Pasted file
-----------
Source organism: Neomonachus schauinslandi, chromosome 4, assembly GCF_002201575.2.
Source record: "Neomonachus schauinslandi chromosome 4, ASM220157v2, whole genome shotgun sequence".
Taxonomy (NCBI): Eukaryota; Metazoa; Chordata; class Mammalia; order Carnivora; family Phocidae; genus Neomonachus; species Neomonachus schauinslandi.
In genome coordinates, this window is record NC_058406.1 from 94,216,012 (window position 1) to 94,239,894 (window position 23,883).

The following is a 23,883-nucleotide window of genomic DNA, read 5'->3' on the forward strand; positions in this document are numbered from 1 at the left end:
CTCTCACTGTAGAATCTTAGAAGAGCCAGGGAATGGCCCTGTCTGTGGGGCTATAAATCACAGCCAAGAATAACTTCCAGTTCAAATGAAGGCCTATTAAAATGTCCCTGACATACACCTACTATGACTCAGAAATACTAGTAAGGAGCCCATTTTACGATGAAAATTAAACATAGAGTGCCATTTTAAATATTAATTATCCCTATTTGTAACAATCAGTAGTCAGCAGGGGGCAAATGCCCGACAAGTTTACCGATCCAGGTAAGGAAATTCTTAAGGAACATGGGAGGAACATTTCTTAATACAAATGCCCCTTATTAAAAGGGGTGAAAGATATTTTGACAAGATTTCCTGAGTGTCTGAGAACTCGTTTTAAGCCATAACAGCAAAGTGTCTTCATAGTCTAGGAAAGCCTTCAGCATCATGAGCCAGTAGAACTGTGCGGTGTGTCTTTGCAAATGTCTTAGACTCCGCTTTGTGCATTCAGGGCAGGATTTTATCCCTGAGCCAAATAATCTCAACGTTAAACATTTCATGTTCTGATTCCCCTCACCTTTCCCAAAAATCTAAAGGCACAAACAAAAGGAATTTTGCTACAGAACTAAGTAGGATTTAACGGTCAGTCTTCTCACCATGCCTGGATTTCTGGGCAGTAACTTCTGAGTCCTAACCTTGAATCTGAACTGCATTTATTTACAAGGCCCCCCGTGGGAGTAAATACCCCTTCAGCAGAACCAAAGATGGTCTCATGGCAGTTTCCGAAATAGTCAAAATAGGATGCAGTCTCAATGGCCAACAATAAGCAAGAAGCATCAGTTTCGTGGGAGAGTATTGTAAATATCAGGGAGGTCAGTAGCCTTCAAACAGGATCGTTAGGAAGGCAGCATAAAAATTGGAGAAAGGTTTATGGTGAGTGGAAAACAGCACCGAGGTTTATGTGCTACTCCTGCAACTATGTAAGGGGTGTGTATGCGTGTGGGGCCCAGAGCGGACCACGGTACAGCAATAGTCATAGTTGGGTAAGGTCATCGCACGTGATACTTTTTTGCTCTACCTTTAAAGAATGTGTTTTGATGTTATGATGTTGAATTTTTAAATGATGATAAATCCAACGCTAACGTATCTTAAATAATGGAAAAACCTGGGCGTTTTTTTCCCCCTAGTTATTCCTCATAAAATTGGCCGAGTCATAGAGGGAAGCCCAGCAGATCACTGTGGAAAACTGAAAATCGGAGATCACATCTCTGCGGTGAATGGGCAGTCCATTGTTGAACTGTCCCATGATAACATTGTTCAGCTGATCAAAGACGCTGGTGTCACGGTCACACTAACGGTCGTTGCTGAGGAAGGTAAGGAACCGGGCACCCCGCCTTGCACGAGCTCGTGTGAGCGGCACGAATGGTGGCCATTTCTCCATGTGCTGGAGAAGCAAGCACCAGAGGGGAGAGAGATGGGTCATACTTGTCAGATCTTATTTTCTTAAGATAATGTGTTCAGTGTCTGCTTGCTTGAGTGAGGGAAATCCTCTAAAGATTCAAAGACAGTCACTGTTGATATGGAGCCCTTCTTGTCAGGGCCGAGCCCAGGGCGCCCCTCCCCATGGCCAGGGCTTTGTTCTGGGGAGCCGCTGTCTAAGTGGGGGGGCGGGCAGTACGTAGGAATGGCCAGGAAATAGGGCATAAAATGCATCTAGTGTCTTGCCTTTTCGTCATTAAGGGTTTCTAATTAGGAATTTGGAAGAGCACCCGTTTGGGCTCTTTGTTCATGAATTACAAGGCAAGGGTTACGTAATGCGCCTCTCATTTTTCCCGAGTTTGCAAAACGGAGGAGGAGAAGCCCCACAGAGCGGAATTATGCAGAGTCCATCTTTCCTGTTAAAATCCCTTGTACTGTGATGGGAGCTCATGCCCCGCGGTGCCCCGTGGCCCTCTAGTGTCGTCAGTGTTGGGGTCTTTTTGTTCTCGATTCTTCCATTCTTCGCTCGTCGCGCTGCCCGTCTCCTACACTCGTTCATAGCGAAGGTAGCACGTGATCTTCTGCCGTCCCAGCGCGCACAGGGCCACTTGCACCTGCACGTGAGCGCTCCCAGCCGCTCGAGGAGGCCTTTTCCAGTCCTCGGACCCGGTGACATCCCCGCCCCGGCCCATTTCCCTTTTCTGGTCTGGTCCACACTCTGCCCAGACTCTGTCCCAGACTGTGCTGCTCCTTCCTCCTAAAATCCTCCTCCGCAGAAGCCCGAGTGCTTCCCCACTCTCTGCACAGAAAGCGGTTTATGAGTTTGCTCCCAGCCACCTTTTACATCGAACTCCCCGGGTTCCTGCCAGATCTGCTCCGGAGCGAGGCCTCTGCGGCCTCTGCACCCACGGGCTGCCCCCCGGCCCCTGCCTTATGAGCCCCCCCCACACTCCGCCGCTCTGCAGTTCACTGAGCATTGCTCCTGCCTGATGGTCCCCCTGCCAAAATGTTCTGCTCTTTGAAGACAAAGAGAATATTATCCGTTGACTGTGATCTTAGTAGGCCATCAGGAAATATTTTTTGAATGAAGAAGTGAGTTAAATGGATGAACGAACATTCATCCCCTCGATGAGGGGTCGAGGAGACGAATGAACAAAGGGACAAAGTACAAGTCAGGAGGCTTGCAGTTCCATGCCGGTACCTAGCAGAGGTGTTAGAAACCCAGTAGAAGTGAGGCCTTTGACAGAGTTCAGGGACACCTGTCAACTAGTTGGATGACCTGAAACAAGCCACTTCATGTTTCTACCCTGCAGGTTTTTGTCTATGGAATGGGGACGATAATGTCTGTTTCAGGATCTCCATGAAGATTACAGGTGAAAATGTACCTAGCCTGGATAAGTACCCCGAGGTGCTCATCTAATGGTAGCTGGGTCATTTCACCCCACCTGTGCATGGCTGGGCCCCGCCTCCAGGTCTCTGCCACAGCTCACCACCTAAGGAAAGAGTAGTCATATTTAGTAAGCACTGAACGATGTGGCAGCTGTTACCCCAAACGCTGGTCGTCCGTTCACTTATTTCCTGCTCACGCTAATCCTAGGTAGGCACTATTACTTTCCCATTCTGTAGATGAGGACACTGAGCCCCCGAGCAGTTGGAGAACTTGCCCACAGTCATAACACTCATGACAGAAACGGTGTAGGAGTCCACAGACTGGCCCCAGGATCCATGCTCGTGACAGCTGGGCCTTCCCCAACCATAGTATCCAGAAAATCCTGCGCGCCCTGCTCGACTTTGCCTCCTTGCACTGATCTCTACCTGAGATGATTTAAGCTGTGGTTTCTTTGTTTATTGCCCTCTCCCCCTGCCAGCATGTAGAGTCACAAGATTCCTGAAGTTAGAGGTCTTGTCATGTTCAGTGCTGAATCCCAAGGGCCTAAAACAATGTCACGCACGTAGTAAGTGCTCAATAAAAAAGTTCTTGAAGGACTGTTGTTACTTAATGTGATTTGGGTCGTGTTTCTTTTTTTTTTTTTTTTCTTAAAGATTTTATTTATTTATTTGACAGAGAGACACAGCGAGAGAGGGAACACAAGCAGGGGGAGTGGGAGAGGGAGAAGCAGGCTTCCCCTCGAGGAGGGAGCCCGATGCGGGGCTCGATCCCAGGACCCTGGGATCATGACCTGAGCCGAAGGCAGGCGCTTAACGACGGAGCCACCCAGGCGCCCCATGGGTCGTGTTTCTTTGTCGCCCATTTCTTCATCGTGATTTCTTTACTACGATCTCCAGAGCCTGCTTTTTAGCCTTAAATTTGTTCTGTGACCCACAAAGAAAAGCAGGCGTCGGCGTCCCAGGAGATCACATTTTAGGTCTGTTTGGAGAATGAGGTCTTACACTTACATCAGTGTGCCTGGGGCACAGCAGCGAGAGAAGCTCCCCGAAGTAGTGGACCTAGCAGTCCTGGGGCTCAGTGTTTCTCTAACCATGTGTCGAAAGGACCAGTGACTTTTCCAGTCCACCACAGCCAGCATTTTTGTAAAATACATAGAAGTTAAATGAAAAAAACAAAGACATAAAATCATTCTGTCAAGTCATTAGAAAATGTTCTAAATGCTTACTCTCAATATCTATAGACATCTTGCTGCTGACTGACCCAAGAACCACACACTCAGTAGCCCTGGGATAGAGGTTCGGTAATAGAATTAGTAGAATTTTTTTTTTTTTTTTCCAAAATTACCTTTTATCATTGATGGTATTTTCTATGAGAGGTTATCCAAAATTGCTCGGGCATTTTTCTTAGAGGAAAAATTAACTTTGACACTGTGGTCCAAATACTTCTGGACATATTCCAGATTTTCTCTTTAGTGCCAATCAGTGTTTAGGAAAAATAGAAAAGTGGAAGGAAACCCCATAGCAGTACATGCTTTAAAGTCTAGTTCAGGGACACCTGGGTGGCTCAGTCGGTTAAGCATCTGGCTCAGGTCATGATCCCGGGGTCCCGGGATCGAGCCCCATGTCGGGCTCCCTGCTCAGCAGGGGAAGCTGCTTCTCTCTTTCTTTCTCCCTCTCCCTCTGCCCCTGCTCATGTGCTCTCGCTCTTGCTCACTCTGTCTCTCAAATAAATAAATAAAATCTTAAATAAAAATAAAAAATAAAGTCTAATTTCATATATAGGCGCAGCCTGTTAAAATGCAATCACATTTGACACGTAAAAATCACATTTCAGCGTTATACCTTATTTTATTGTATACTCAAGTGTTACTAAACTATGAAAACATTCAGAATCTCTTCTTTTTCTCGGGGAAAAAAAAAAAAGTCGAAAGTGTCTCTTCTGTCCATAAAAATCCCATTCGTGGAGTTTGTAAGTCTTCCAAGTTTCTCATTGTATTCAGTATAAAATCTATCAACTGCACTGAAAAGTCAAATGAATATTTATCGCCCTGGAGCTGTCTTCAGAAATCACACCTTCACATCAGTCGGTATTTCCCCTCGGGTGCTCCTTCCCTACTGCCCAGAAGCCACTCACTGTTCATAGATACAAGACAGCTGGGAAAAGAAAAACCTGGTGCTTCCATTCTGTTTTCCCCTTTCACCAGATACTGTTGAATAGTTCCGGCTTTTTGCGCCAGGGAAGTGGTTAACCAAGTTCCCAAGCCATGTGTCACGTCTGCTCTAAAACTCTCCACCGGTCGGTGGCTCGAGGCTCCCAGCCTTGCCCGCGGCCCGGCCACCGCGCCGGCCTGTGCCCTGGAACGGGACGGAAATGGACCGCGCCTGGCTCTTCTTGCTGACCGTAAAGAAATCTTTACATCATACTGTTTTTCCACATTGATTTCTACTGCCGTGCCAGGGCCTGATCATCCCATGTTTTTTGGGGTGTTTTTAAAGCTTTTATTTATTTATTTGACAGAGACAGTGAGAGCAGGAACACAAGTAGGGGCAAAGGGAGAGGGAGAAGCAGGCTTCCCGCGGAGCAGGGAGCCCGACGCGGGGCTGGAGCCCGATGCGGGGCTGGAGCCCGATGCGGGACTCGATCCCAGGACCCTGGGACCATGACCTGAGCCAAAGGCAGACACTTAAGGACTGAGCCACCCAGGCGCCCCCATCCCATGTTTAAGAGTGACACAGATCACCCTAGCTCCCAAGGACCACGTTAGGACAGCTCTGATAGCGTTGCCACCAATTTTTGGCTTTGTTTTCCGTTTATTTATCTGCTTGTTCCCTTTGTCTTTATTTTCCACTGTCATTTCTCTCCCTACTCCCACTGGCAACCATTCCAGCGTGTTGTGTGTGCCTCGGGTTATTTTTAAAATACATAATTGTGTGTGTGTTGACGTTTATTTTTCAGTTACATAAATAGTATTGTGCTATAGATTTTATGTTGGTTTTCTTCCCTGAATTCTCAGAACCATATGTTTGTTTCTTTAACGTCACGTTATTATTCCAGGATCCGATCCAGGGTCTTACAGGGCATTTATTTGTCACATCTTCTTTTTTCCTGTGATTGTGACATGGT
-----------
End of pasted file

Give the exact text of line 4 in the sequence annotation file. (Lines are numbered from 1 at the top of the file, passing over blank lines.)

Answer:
In genome coordinates, this window is record NC_058406.1 from 94,216,012 (window position 1) to 94,239,894 (window position 23,883).